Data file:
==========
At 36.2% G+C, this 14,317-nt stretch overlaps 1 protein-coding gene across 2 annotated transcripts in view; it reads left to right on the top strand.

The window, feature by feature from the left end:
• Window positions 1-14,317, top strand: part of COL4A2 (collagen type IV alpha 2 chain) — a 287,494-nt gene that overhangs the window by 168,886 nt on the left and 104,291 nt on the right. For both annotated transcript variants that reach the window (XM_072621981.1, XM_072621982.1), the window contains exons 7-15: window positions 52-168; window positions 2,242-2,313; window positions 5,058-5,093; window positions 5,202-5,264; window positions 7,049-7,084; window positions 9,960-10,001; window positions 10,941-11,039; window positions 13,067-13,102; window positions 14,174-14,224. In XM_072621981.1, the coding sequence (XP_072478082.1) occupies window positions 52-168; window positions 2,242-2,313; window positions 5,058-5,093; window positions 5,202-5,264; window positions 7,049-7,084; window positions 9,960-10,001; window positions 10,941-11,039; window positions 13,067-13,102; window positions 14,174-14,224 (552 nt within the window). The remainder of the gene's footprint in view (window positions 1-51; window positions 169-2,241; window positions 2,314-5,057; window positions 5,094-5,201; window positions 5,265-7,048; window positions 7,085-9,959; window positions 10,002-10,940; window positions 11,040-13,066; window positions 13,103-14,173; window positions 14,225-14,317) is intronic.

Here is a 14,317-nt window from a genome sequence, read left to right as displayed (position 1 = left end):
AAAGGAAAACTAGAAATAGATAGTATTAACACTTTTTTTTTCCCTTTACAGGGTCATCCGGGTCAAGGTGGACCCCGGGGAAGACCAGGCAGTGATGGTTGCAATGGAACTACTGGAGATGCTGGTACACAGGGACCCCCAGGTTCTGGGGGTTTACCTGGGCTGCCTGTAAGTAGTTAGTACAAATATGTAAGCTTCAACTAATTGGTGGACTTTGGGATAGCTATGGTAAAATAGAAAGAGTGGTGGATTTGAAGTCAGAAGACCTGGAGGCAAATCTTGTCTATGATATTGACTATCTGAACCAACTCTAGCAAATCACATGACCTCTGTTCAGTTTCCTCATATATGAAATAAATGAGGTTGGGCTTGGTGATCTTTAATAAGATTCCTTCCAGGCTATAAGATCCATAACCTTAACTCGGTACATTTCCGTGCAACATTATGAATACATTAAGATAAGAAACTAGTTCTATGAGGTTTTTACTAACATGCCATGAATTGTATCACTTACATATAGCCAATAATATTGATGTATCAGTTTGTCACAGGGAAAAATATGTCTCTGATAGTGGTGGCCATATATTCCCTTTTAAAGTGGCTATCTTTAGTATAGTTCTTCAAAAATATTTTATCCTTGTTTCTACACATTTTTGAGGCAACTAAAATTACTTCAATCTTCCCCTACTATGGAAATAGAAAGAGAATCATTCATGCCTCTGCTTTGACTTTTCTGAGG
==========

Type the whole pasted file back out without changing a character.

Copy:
At 36.2% G+C, this 14,317-nt stretch overlaps 1 protein-coding gene across 2 annotated transcripts in view; it reads left to right on the top strand.

The window, feature by feature from the left end:
• Window positions 1-14,317, top strand: part of COL4A2 (collagen type IV alpha 2 chain) — a 287,494-nt gene that overhangs the window by 168,886 nt on the left and 104,291 nt on the right. For both annotated transcript variants that reach the window (XM_072621981.1, XM_072621982.1), the window contains exons 7-15: window positions 52-168; window positions 2,242-2,313; window positions 5,058-5,093; window positions 5,202-5,264; window positions 7,049-7,084; window positions 9,960-10,001; window positions 10,941-11,039; window positions 13,067-13,102; window positions 14,174-14,224. In XM_072621981.1, the coding sequence (XP_072478082.1) occupies window positions 52-168; window positions 2,242-2,313; window positions 5,058-5,093; window positions 5,202-5,264; window positions 7,049-7,084; window positions 9,960-10,001; window positions 10,941-11,039; window positions 13,067-13,102; window positions 14,174-14,224 (552 nt within the window). The remainder of the gene's footprint in view (window positions 1-51; window positions 169-2,241; window positions 2,314-5,057; window positions 5,094-5,201; window positions 5,265-7,048; window positions 7,085-9,959; window positions 10,002-10,940; window positions 11,040-13,066; window positions 13,103-14,173; window positions 14,225-14,317) is intronic.

Here is a 14,317-nt window from a genome sequence, read left to right as displayed (position 1 = left end):
AAAGGAAAACTAGAAATAGATAGTATTAACACTTTTTTTTTCCCTTTACAGGGTCATCCGGGTCAAGGTGGACCCCGGGGAAGACCAGGCAGTGATGGTTGCAATGGAACTACTGGAGATGCTGGTACACAGGGACCCCCAGGTTCTGGGGGTTTACCTGGGCTGCCTGTAAGTAGTTAGTACAAATATGTAAGCTTCAACTAATTGGTGGACTTTGGGATAGCTATGGTAAAATAGAAAGAGTGGTGGATTTGAAGTCAGAAGACCTGGAGGCAAATCTTGTCTATGATATTGACTATCTGAACCAACTCTAGCAAATCACATGACCTCTGTTCAGTTTCCTCATATATGAAATAAATGAGGTTGGGCTTGGTGATCTTTAATAAGATTCCTTCCAGGCTATAAGATCCATAACCTTAACTCGGTACATTTCCGTGCAACATTATGAATACATTAAGATAAGAAACTAGTTCTATGAGGTTTTTACTAACATGCCATGAATTGTATCACTTACATATAGCCAATAATATTGATGTATCAGTTTGTCACAGGGAAAAATATGTCTCTGATAGTGGTGGCCATATATTCCCTTTTAAAGTGGCTATCTTTAGTATAGTTCTTCAAAAATATTTTATCCTTGTTTCTACACATTTTTGAGGCAACTAAAATTACTTCAATCTTCCCCTACTATGGAAATAGAAAGAGAATCATTCATGCCTCTGCTTTGACTTTTCTGAGG